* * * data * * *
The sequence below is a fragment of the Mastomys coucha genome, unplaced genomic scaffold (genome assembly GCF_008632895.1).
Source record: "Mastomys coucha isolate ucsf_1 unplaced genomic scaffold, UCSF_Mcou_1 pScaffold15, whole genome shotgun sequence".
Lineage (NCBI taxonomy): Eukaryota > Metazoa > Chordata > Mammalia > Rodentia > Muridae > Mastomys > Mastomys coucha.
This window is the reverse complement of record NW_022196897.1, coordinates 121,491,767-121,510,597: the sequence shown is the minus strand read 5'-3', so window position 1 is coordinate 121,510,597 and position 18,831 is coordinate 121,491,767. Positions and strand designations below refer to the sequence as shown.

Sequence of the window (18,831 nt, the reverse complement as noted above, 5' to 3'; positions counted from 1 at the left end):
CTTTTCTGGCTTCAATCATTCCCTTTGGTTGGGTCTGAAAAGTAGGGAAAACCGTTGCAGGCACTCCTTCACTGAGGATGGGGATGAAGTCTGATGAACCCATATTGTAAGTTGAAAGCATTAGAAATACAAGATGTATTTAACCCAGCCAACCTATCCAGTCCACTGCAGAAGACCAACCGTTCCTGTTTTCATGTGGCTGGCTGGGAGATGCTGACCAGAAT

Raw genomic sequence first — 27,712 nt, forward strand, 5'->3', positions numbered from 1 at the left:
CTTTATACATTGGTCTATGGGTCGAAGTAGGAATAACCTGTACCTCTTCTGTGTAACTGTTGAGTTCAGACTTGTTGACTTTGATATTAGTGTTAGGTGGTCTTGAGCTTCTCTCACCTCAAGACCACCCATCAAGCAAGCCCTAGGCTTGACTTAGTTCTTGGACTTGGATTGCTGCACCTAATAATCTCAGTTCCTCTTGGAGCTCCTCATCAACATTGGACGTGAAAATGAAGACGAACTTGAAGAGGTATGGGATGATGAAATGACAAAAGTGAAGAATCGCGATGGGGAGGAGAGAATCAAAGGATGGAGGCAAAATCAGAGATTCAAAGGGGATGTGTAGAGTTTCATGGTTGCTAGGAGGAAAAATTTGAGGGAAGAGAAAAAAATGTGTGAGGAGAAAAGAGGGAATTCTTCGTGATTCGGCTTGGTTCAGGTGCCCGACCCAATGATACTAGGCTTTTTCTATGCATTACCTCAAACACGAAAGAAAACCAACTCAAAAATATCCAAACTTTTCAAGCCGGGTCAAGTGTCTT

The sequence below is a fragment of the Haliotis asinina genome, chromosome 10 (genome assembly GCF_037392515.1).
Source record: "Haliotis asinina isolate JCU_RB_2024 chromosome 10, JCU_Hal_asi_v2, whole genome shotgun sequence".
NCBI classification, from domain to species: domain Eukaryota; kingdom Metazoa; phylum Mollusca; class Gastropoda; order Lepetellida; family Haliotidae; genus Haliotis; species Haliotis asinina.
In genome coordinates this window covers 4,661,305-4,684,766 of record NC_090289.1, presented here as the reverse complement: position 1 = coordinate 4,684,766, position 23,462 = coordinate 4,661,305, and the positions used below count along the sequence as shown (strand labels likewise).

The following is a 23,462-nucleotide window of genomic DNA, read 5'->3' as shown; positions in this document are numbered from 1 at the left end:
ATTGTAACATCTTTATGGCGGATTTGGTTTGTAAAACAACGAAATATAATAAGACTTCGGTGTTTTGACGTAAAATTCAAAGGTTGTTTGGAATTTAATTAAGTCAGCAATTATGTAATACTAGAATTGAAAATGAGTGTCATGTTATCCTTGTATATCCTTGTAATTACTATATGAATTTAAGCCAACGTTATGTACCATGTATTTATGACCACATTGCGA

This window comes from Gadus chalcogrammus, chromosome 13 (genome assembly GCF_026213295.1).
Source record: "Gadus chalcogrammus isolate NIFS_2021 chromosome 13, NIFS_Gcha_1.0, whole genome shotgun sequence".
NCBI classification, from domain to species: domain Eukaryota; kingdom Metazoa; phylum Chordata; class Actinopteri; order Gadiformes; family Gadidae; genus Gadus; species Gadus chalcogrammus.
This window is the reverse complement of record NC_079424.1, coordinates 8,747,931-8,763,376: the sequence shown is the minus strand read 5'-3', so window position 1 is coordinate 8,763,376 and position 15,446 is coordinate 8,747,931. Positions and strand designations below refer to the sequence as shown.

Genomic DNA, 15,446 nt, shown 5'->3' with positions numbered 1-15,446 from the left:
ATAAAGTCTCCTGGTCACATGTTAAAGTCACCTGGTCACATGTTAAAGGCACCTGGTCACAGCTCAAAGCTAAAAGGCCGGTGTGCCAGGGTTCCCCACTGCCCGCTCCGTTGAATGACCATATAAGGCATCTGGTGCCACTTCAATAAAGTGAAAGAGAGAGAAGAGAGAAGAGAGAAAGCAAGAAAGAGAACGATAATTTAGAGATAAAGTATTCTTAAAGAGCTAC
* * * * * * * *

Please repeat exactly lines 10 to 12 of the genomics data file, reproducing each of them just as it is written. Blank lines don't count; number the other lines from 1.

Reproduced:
Source record: "Haliotis asinina isolate JCU_RB_2024 chromosome 10, JCU_Hal_asi_v2, whole genome shotgun sequence".
NCBI classification, from domain to species: domain Eukaryota; kingdom Metazoa; phylum Mollusca; class Gastropoda; order Lepetellida; family Haliotidae; genus Haliotis; species Haliotis asinina.
In genome coordinates this window covers 4,661,305-4,684,766 of record NC_090289.1, presented here as the reverse complement: position 1 = coordinate 4,684,766, position 23,462 = coordinate 4,661,305, and the positions used below count along the sequence as shown (strand labels likewise).